Kuhn argues that "if you support copyleft you have to support enforcement because an unenforced copyleft is the same as the Apache Licence, and I'm enough of a masochist to do it. I too am afraid of GPL enforcement for the profit motive." But, he also says, "the criticism I take from the other side of the argument is that more projects should be involved in GPL enforcement. It should not just be about BusyBox. BusyBox has been asking me for years to get other people involved, so that is what I'm doing right now. I'm trying to build a wide coalition of projects to get involved in GPL enforcement so that BusyBox is no longer the poster child for enforcement."

On the issue of a BusyBox replacement, he says, "switching away from BusyBox isn't really the answer, because people aren't going to switch away from other GPL programs. And rewriting code that already exists isn't the answer." If BusyBox goes away, and is replaced by an MIT licensed alternative, the problem of GPL compliance will not disappear, or as Welte puts it, "anyone who thinks that by replacing Busybox with a non-GPL licensed project they can evade GPL enforcement: It will not work. There are others out there enforcing the GPL."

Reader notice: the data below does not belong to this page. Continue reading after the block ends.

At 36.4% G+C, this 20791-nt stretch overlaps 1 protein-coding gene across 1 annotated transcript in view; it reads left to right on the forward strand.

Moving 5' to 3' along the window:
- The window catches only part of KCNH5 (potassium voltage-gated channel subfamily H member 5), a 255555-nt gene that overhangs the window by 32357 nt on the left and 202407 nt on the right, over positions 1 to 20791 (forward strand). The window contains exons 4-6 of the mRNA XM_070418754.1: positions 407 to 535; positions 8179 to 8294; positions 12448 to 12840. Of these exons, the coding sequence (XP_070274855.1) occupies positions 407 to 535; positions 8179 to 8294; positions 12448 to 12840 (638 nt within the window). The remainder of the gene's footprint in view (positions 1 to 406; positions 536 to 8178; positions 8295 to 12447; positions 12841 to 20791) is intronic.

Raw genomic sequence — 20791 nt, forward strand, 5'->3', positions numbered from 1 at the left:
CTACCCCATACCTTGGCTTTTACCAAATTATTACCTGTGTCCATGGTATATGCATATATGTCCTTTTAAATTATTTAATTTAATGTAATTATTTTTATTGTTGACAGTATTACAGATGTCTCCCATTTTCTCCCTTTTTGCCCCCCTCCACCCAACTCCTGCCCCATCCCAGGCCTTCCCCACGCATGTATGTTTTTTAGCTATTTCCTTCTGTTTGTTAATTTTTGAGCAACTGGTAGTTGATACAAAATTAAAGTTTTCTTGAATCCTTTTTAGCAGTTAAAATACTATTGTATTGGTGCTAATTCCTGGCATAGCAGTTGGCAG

Unsurprisingly, Rob Landley, an ex-BusyBox maintainer who has become disillusioned with Busybox and its role in GPL compliance, the GPL, the FSF and SFC, has an entirely different perspective and has released toybox "under a 2 clause BSD license," and wants it "to become the default command line implementation of Android systems everywhere." Landley's position is that GPLv3 and GPL enforcement are pushing companies away from open source adoption, as is exemplified, in his view, by Google's decision to remove GPL code from the Android 'userland'.

The calmer reality